“When she sees something that she knows is wrong, she cannot stop herself even if it puts her and her family in danger. It makes her a hero in a unique way,” Kurtzman said of Justin.

It’s that emotional tether that drew Harris to the project in the first place.

“I like sci fi,” Harris said. “It’d be dishonest to say I’m a huge fan. A lot of sci fi is done in such a way that the characters seem remote emotionally. What’s special about this series is how quickly you fall in love with them and want to go on their journey.”

Ejiofor agreed: “I loved the idea. I loved where it went and the ambition of it and the depth of these characters.”

Neither of the show’s two British stars are strangers to the sci-fi/fantasy genre. Ejiofor is part of the massive Marvel Cinematic Universe appearing as the sorcerer Baron Mordo in the “Doctor Strange” films, while Harris recently starred opposite Oscar-winner Mahershala Ali in the futuristic family drama “Swan Song.”

And sci-fi is waking up to power of letting Black characters breathe. HBO’s one-season wonders “Lovecraft Country” and “Watchmen” were each steeped in American racial politics. Yet it is still noteworthy that in “The Man Who Fell To Earth,” race permeates the plot but it doesn’t overpower it.

Justin is Black woman who’s been chewed up by several systems of dis-empowerment. Faraday is an alien in a new land, a lizard in a human skin suit. But you can’t forget that Faraday is a Black man in America. In the opening scene of the series, Faraday shows up naked at an auto shop in the middle of night. Police are called. Guns are drawn. The potential for racialized violence permeates every fiber of the screen, but there is no dialogue that specifically calls attention to the color of Faraday’s skin.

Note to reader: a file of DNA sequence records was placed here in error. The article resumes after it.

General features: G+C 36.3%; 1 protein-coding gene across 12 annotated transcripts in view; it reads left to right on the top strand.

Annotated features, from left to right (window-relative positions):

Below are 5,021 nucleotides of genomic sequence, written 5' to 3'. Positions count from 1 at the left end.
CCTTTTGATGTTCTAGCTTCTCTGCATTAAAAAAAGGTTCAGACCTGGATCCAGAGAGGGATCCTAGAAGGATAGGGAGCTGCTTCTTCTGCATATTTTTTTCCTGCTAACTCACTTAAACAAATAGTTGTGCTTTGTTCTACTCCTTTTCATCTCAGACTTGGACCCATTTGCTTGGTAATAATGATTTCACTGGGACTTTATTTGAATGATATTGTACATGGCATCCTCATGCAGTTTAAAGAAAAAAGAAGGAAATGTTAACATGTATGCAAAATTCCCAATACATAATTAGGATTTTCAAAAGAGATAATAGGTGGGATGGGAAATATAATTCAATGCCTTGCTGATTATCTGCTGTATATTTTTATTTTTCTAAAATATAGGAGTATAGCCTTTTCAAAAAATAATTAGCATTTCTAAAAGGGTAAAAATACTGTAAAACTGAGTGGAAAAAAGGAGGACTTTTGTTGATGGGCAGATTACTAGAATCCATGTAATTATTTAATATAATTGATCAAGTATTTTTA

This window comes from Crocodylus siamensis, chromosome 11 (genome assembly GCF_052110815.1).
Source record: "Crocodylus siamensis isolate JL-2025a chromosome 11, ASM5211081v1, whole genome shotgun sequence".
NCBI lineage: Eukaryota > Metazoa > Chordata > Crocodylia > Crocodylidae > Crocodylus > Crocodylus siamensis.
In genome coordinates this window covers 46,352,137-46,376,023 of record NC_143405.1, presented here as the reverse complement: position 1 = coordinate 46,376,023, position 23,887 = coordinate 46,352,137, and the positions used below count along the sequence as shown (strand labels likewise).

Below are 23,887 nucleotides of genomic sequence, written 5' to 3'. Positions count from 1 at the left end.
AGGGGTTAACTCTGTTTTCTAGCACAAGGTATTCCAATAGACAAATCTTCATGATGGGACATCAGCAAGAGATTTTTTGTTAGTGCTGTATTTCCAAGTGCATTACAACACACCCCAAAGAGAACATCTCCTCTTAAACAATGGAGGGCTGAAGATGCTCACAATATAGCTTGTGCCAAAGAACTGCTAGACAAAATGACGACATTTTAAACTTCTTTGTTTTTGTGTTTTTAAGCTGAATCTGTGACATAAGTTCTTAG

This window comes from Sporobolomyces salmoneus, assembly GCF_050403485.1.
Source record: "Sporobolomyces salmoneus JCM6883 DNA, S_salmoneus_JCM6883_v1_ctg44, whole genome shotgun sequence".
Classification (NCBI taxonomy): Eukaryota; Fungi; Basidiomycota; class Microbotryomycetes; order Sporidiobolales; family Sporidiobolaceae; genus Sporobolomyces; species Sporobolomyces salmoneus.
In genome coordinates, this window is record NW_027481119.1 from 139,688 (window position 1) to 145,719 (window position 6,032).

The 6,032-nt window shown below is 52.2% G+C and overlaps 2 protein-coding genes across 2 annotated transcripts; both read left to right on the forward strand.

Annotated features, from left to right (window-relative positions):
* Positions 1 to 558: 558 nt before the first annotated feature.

An early review pointed to that omission as hesitation, a fear of going there, recalled Kurtzman. But both he and Lumet said their take on race was intentional.

“I thought, my God, every single scene is about race, every single scene,” he said. “If you’re watching thinking we’re dancing around race then you missing it.”

Lumet, who wrote the critically acclaimed 2008 film “Rachel Getting Married” and the CBS procedural “Clarice,” put a sharper point on the subject: “It infuriates me. It’s as if racism only exists when someone says the n-word or has on a white hood.”

The excuse used to explain away the lack of diversity in science fiction and fantasy — that people of color are somehow unrelatable — is just bogus, according to Lumet and Kurtzman. And by allowing their Black characters, which in addition to Justin and Faraday include Justin’s father, daughter and neighbor, to exist as they would without a sandwich board that reads “I am Black!” the writers sought to normalize the Black experience.

The audience sees Justin struggling but also sees her singing old-school tunes in her beat up truck with her family. Her neighbor dispensing self-care advice. Her father laughing. Her daughter dreaming.

“I firmly believe that every time you see a brown face on your screen that it becomes less remarkable,” Lumet said of the creators’ decision to center the story on people of color. It was made even easier with the A-list casting, she said. “When Naomi and Chiwetel respond to your material, you just get down on your knees and say thank you.”

Giving thanks when thanks are due was another reason Justin’s character was long overdue.

“She has this line where she says, ‘I want one person on this planet to say thank you,’” said Lumet. “And I would like one person on this planet to say thank you to Black women.”

The Washington Post